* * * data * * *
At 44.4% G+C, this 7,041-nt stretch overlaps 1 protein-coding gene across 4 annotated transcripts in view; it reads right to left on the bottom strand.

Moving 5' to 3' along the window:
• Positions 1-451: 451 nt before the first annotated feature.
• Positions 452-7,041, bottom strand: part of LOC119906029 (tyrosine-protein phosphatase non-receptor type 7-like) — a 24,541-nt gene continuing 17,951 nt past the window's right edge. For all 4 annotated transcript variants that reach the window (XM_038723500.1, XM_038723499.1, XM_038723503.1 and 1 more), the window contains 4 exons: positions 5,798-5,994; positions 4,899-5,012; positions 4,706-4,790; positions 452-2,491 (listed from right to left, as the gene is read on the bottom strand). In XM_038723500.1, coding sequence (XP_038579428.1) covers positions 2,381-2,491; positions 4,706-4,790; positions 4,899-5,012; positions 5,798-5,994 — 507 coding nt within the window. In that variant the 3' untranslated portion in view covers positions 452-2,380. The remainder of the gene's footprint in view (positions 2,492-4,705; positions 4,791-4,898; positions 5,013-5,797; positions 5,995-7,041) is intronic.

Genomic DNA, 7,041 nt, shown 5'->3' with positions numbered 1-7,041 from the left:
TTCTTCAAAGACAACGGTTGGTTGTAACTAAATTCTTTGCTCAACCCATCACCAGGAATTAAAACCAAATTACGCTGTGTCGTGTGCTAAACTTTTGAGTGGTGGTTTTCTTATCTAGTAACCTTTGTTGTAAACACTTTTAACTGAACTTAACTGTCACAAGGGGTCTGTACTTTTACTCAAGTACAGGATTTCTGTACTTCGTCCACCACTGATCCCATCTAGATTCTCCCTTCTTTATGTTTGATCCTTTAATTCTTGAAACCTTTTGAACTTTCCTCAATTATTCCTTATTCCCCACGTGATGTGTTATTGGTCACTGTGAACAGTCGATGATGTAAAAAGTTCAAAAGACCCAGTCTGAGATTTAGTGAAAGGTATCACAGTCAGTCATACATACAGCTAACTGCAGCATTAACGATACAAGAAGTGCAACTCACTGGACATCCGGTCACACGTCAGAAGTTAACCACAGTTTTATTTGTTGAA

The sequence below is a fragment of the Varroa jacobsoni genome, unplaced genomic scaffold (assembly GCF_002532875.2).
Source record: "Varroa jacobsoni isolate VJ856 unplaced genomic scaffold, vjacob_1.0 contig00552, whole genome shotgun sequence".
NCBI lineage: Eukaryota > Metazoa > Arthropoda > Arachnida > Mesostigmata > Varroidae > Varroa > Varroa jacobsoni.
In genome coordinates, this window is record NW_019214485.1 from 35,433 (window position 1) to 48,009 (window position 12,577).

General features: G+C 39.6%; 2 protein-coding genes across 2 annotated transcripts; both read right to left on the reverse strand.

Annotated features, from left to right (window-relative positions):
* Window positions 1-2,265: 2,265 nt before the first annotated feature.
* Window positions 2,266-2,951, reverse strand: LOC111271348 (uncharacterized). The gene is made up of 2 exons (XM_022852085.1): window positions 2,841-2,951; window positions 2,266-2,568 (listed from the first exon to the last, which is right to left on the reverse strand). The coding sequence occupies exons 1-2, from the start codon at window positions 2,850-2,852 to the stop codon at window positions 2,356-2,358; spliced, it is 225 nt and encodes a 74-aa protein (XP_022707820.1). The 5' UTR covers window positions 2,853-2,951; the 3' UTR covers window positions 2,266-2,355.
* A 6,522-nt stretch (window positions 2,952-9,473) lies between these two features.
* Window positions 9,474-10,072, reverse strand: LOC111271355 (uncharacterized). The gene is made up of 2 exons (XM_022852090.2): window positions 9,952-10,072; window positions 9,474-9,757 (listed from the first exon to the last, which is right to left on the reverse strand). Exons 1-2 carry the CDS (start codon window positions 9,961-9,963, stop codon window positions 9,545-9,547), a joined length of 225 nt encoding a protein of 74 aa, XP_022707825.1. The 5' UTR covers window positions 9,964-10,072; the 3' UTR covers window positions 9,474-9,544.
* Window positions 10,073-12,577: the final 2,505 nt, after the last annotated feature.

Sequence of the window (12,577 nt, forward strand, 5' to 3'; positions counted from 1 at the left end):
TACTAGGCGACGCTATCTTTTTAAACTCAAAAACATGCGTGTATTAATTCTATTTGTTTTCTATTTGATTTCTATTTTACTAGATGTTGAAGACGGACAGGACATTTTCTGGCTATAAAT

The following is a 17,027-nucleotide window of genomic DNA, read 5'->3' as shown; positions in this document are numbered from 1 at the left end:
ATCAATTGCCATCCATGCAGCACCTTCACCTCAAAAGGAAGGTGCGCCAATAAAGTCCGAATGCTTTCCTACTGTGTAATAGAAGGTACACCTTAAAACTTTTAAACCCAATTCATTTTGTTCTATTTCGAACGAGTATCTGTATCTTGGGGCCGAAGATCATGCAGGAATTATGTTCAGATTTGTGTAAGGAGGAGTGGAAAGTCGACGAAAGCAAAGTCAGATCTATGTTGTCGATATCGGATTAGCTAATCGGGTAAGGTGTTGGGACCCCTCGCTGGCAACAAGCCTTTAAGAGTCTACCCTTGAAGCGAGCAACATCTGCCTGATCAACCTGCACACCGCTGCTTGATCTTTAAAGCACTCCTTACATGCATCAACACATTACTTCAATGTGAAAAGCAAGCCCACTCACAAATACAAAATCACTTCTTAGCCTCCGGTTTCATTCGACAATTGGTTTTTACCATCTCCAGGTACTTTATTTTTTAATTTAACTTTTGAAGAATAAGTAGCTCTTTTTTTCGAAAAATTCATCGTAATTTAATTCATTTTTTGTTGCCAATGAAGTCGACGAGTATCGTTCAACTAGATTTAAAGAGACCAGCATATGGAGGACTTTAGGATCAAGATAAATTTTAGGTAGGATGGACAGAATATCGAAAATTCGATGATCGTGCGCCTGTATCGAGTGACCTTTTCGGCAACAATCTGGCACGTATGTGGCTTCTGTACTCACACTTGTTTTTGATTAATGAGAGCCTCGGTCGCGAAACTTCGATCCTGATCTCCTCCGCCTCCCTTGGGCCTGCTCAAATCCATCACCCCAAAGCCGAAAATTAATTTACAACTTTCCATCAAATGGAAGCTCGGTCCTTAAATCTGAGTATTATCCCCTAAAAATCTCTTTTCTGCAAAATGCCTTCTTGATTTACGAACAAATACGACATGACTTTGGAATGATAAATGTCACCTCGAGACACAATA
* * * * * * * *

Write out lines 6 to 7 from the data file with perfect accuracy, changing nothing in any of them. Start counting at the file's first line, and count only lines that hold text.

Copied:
TTCTTCAAAGACAACGGTTGGTTGTAACTAAATTCTTTGCTCAACCCATCACCAGGAATTAAAACCAAATTACGCTGTGTCGTGTGCTAAACTTTTGAGTGGTGGTTTTCTTATCTAGTAACCTTTGTTGTAAACACTTTTAACTGAACTTAACTGTCACAAGGGGTCTGTACTTTTACTCAAGTACAGGATTTCTGTACTTCGTCCACCACTGATCCCATCTAGATTCTCCCTTCTTTATGTTTGATCCTTTAATTCTTGAAACCTTTTGAACTTTCCTCAATTATTCCTTATTCCCCACGTGATGTGTTATTGGTCACTGTGAACAGTCGATGATGTAAAAAGTTCAAAAGACCCAGTCTGAGATTTAGTGAAAGGTATCACAGTCAGTCATACATACAGCTAACTGCAGCATTAACGATACAAGAAGTGCAACTCACTGGACATCCGGTCACACGTCAGAAGTTAACCACAGTTTTATTTGTTGAA

The sequence below is a fragment of the Varroa jacobsoni genome, unplaced genomic scaffold (assembly GCF_002532875.2).